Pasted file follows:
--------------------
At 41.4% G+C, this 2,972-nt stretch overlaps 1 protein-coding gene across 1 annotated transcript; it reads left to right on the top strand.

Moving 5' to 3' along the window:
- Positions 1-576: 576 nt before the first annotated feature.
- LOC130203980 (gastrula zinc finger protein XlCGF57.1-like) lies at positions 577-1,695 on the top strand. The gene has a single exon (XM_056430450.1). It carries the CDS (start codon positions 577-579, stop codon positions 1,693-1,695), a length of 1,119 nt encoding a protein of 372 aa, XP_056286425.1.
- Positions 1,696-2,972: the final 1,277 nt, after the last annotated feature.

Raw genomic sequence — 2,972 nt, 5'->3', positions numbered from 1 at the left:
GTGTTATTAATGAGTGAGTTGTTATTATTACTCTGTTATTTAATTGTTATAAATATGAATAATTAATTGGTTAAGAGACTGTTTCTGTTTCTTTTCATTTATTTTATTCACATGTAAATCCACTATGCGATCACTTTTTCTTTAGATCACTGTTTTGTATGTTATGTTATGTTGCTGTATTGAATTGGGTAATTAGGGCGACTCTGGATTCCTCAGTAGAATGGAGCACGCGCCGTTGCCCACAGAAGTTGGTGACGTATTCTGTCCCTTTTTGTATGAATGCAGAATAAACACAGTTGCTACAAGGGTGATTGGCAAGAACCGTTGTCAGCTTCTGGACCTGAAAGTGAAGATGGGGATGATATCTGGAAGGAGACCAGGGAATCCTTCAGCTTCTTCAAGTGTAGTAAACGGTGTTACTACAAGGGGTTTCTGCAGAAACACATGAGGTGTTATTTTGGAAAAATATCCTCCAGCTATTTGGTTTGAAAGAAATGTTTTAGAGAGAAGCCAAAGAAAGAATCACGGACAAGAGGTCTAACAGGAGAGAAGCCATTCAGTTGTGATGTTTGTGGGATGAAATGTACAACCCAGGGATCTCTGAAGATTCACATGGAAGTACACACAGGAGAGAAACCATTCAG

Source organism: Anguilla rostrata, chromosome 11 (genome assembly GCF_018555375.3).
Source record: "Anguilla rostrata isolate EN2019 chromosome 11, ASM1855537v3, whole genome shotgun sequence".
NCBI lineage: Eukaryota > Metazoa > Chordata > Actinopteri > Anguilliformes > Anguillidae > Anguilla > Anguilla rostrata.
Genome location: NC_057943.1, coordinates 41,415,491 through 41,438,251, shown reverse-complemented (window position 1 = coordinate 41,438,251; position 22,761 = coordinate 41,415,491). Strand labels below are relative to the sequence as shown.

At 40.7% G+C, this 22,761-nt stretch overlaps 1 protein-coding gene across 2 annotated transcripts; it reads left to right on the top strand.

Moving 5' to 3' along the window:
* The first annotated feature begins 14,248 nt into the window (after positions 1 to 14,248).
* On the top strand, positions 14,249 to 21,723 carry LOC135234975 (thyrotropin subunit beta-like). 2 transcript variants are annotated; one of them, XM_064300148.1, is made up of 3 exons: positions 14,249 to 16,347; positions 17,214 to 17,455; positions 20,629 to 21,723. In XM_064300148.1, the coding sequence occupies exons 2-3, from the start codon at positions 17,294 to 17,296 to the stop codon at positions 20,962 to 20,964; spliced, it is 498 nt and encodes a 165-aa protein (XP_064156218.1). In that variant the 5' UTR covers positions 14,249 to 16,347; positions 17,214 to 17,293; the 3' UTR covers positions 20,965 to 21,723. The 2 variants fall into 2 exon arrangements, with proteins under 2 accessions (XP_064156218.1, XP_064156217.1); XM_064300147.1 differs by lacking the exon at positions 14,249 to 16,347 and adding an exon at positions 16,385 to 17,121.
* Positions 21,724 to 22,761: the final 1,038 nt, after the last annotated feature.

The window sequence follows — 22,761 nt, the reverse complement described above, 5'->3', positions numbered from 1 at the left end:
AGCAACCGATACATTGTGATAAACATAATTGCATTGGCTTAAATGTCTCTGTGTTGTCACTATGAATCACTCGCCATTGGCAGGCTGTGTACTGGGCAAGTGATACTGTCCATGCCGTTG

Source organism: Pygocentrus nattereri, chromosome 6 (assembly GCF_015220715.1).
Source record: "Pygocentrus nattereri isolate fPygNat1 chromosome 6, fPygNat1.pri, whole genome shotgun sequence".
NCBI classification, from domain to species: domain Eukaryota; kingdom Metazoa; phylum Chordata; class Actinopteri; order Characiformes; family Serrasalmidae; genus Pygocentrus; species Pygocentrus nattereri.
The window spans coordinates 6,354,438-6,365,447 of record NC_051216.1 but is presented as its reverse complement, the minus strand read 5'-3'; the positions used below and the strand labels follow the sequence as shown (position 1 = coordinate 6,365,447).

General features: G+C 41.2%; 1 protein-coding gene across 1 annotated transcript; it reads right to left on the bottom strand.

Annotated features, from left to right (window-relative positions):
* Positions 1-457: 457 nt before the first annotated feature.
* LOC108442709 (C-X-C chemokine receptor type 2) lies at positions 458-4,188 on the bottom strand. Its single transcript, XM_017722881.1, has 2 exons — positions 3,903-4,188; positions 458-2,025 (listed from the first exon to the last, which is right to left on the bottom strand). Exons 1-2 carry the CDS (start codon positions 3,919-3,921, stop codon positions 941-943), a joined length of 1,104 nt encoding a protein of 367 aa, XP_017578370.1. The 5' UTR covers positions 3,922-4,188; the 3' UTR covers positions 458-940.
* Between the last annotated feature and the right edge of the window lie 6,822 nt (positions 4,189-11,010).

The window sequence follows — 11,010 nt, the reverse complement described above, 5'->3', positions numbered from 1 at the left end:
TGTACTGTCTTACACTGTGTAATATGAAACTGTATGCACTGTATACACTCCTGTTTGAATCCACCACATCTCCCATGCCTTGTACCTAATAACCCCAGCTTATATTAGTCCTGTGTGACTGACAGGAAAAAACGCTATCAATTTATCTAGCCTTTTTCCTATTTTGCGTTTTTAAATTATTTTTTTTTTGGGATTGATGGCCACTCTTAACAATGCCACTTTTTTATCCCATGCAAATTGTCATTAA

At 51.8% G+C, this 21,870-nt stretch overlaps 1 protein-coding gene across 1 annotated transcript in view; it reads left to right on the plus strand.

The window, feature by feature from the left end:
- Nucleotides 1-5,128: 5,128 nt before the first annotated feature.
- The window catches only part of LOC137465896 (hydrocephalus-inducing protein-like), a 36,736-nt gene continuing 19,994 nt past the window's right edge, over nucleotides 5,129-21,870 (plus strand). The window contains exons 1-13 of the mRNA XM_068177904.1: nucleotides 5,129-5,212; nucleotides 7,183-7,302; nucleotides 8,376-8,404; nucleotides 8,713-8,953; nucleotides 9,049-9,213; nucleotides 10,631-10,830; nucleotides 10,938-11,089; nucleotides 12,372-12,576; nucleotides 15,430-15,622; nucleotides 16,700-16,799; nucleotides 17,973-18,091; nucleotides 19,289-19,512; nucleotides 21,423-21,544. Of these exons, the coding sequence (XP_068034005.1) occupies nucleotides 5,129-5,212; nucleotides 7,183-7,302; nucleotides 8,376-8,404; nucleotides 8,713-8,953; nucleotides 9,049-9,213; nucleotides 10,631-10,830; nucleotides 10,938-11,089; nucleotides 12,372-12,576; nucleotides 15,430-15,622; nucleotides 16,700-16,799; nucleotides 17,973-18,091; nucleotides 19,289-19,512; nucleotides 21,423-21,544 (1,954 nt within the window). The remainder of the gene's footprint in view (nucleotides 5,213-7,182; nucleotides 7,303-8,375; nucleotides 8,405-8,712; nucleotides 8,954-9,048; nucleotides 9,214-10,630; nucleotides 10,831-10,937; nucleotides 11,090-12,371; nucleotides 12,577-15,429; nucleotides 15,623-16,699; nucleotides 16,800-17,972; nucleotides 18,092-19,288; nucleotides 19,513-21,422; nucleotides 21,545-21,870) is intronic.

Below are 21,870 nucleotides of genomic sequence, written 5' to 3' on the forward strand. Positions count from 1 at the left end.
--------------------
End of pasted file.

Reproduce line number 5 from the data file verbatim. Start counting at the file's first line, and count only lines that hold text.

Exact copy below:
- Positions 1,696-2,972: the final 1,277 nt, after the last annotated feature.